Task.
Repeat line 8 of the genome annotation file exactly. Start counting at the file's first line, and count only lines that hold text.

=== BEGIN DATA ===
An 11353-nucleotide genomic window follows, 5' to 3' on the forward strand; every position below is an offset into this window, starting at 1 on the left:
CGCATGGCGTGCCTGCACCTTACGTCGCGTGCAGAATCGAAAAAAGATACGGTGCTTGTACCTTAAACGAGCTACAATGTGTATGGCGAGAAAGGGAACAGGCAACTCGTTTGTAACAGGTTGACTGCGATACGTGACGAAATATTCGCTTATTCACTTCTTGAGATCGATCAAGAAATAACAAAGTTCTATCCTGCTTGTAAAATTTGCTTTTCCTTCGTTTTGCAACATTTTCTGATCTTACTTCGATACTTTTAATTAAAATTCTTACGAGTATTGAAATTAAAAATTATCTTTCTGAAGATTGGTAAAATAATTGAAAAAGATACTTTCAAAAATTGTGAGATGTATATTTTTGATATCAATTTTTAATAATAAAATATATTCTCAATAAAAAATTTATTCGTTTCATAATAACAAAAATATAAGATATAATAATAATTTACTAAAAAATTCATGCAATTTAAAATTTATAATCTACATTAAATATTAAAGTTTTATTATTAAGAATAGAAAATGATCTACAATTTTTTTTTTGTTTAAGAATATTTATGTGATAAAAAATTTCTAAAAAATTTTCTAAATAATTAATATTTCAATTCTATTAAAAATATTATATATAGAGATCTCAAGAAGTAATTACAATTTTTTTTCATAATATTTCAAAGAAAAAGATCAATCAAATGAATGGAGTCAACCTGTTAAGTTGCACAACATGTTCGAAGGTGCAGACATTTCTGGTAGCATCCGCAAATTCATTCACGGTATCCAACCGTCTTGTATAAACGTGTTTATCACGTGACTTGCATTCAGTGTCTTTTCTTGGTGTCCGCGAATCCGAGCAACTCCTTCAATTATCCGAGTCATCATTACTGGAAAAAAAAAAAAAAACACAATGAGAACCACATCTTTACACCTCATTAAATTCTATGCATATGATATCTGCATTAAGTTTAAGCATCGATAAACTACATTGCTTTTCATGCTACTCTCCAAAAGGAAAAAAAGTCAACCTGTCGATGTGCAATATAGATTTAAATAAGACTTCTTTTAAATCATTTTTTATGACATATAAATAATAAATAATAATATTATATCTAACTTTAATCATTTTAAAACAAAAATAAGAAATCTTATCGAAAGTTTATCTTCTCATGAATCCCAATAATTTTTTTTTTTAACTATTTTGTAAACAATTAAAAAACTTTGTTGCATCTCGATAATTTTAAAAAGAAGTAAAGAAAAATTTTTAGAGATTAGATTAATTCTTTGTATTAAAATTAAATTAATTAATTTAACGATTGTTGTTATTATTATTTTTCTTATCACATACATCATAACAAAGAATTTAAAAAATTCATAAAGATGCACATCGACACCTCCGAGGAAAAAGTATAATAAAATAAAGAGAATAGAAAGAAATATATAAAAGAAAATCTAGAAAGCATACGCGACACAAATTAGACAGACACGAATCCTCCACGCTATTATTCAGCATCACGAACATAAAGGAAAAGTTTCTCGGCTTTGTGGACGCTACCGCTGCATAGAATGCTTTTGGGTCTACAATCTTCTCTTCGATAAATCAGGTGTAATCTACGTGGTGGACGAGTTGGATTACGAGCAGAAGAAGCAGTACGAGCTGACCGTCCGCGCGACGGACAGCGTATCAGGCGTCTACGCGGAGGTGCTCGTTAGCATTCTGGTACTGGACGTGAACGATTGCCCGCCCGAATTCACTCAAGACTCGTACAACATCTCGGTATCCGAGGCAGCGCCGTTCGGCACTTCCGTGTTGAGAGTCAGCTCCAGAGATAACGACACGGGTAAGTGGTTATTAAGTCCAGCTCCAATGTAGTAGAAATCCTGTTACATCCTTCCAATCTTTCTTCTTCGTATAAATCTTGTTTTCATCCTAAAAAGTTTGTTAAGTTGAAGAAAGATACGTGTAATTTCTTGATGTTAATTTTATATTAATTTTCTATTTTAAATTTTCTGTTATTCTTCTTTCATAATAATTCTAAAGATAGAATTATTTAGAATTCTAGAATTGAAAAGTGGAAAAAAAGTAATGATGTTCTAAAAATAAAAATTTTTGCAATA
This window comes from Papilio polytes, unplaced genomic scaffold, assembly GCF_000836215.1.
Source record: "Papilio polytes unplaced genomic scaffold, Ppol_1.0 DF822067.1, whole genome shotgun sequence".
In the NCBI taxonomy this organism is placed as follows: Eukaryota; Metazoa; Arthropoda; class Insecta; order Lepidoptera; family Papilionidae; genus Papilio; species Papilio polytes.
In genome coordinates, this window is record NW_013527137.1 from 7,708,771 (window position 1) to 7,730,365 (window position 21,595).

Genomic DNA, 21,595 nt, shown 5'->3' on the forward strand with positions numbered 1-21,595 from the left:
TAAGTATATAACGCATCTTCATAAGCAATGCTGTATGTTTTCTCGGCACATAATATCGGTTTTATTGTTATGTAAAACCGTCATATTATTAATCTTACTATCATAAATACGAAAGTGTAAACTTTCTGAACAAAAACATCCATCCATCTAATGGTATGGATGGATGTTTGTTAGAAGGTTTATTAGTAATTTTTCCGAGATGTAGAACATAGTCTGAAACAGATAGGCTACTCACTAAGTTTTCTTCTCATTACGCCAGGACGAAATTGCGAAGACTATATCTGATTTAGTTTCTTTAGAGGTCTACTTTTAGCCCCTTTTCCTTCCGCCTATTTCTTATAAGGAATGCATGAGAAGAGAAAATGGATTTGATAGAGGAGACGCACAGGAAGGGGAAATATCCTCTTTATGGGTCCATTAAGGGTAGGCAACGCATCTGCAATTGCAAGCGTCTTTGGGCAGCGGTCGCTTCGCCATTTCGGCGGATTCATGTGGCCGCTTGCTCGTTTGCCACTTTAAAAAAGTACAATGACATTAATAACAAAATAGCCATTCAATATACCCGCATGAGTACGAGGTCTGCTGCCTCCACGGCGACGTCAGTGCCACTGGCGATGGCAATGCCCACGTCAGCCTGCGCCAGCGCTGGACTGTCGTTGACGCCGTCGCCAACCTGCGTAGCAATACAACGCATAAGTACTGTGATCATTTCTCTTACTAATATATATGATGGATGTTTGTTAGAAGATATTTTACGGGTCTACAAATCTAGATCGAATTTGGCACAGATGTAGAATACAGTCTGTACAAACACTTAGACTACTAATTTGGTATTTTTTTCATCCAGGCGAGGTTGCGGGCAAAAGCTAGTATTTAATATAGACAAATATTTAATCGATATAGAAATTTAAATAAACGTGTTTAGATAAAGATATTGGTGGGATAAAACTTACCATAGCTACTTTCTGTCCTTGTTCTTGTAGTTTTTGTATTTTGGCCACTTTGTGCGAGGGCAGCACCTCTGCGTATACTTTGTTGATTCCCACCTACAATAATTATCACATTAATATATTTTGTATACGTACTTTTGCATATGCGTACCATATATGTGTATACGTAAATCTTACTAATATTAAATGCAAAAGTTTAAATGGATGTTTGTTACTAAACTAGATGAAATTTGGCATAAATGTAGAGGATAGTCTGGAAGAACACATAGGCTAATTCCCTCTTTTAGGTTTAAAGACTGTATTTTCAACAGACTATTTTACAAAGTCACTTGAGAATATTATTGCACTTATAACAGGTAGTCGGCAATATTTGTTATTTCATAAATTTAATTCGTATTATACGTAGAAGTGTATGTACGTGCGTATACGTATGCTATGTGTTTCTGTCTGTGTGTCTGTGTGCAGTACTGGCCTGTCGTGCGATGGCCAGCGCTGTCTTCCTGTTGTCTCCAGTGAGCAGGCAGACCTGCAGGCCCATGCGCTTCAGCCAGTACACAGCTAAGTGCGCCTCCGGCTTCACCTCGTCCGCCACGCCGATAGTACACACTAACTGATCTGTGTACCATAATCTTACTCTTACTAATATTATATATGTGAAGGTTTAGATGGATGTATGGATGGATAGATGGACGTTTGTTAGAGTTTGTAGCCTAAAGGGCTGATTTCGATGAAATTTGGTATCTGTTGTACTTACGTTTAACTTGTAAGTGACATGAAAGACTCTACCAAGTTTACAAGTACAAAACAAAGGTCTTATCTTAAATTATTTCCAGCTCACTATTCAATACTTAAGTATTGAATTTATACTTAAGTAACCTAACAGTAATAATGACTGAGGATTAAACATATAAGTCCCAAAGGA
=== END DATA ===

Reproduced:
TAAGTATATAACGCATCTTCATAAGCAATGCTGTATGTTTTCTCGGCACATAATATCGGTTTTATTGTTATGTAAAACCGTCATATTATTAATCTTACTATCATAAATACGAAAGTGTAAACTTTCTGAACAAAAACATCCATCCATCTAATGGTATGGATGGATGTTTGTTAGAAGGTTTATTAGTAATTTTTCCGAGATGTAGAACATAGTCTGAAACAGATAGGCTACTCACTAAGTTTTCTTCTCATTACGCCAGGACGAAATTGCGAAGACTATATCTGATTTAGTTTCTTTAGAGGTCTACTTTTAGCCCCTTTTCCTTCCGCCTATTTCTTATAAGGAATGCATGAGAAGAGAAAATGGATTTGATAGAGGAGACGCACAGGAAGGGGAAATATCCTCTTTATGGGTCCATTAAGGGTAGGCAACGCATCTGCAATTGCAAGCGTCTTTGGGCAGCGGTCGCTTCGCCATTTCGGCGGATTCATGTGGCCGCTTGCTCGTTTGCCACTTTAAAAAAGTACAATGACATTAATAACAAAATAGCCATTCAATATACCCGCATGAGTACGAGGTCTGCTGCCTCCACGGCGACGTCAGTGCCACTGGCGATGGCAATGCCCACGTCAGCCTGCGCCAGCGCTGGACTGTCGTTGACGCCGTCGCCAACCTGCGTAGCAATACAACGCATAAGTACTGTGATCATTTCTCTTACTAATATATATGATGGATGTTTGTTAGAAGATATTTTACGGGTCTACAAATCTAGATCGAATTTGGCACAGATGTAGAATACAGTCTGTACAAACACTTAGACTACTAATTTGGTATTTTTTTCATCCAGGCGAGGTTGCGGGCAAAAGCTAGTATTTAATATAGACAAATATTTAATCGATATAGAAATTTAAATAAACGTGTTTAGATAAAGATATTGGTGGGATAAAACTTACCATAGCTACTTTCTGTCCTTGTTCTTGTAGTTTTTGTATTTTGGCCACTTTGTGCGAGGGCAGCACCTCTGCGTATACTTTGTTGATTCCCACCTACAATAATTATCACATTAATATATTTTGTATACGTACTTTTGCATATGCGTACCATATATGTGTATACGTAAATCTTACTAATATTAAATGCAAAAGTTTAAATGGATGTTTGTTACTAAACTAGATGAAATTTGGCATAAATGTAGAGGATAGTCTGGAAGAACACATAGGCTAATTCCCTCTTTTAGGTTTAAAGACTGTATTTTCAACAGACTATTTTACAAAGTCACTTGAGAATATTATTGCACTTATAACAGGTAGTCGGCAATATTTGTTATTTCATAAATTTAATTCGTATTATACGTAGAAGTGTATGTACGTGCGTATACGTATGCTATGTGTTTCTGTCTGTGTGTCTGTGTGCAGTACTGGCCTGTCGTGCGATGGCCAGCGCTGTCTTCCTGTTGTCTCCAGTGAGCAGGCAGACCTGCAGGCCCATGCGCTTCAGCCAGTACACAGCTAAGTGCGCCTCCGGCTTCACCTCGTCCGCCACGCCGATAGTACACACTAACTGATCTGTGTACCATAATCTTACTCTTACTAATATTATATATGTGAAGGTTTAGATGGATGTATGGATGGATAGATGGACGTTTGTTAGAGTTTGTAGCCTAAAGGGCTGATTTCGATGAAATTTGGTATCTGTTGTACTTACGTTTAACTTGTAAGTGACATGAAAGACTCTACCAAGTTTACAAGTACAAAACAAAGGTCTTATCTTAAATTATTTCCAGCTCACTATTCAATACTTAAGTATTGAATTTATACTTAAGTAACCTAACAGTAATAATGACTGAGGATTAAACATATAAGTCCCAAAGGA